**By R. Belmans**

**The field domain of interest is discretised by a grid**, where the grid-lines are in parallel to the co-ordinate axes. This type of mesh is called an orthogonal grid and must not consist of equidistant grid-points (Fig. 5.23). The grid-distancescan be different.

**Fig. 5.23. Numerical discretisation for the FDM.**

**Fig. 5.24. Approximation of the potential distribution by a Taylor series.**

**The potential distribution over the studied domain is approximated by the first terms of a Taylor series (Fig. 5.24):**

**The differential equation of the particular** field problem is locally transferred into a difference equation. For example, calculating the value of a potential distribution at point 0, by using the 4-point approach (Fig. 5.23), and a grid distance d with a derivative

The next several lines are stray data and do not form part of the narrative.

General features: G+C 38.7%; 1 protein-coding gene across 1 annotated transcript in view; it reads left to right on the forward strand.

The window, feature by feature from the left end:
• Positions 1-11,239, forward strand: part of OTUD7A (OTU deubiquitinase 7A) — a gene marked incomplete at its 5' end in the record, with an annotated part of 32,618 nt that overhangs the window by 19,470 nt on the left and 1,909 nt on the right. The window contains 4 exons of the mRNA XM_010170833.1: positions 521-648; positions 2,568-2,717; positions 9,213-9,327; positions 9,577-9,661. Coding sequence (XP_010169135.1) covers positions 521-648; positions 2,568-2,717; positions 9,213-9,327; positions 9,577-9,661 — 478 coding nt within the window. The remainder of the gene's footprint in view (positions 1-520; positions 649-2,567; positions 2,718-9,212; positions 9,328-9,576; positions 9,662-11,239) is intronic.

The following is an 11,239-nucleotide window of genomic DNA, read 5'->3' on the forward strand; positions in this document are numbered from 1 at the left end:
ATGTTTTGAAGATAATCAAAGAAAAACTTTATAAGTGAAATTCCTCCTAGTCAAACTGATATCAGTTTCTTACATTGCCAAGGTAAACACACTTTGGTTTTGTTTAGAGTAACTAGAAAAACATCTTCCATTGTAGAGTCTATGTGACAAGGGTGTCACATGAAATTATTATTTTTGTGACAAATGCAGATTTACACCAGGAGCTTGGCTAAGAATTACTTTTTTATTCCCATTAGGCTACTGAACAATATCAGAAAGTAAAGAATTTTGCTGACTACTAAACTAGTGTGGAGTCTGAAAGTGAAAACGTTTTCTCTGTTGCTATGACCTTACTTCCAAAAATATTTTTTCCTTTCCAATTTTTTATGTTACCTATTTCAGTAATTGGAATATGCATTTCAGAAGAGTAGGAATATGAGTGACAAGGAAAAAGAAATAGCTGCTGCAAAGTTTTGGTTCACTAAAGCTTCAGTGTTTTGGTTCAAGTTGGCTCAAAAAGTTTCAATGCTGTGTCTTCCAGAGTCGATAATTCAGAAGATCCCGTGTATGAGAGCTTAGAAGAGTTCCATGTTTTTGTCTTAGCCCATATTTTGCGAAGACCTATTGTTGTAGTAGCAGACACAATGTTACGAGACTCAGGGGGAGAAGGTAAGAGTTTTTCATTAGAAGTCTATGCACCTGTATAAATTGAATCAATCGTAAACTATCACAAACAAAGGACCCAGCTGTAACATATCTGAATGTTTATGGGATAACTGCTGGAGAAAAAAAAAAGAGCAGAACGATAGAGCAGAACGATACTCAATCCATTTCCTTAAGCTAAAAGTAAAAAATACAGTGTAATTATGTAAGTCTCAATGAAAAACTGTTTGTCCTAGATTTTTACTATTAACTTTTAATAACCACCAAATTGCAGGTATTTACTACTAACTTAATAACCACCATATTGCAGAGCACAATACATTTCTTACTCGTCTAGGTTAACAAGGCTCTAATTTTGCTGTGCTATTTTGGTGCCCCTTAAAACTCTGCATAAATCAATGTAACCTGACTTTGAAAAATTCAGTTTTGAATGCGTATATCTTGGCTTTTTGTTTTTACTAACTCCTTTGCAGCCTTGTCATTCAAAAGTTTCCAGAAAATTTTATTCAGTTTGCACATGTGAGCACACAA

is expressed by a finite difference with a known approximation error T](x). By considering only the first terms of the Taylor series, this error is known and dependent on the grid distance. Forward,

backward

and central difference

are used to assemble a system of linear equations to calculate the potentials at all grid points. This leads to a large linear system of equations to be solved. The potentials at the mesh points represent the approximated field solution. To obtain an accurate field solution a fine discretisation is required.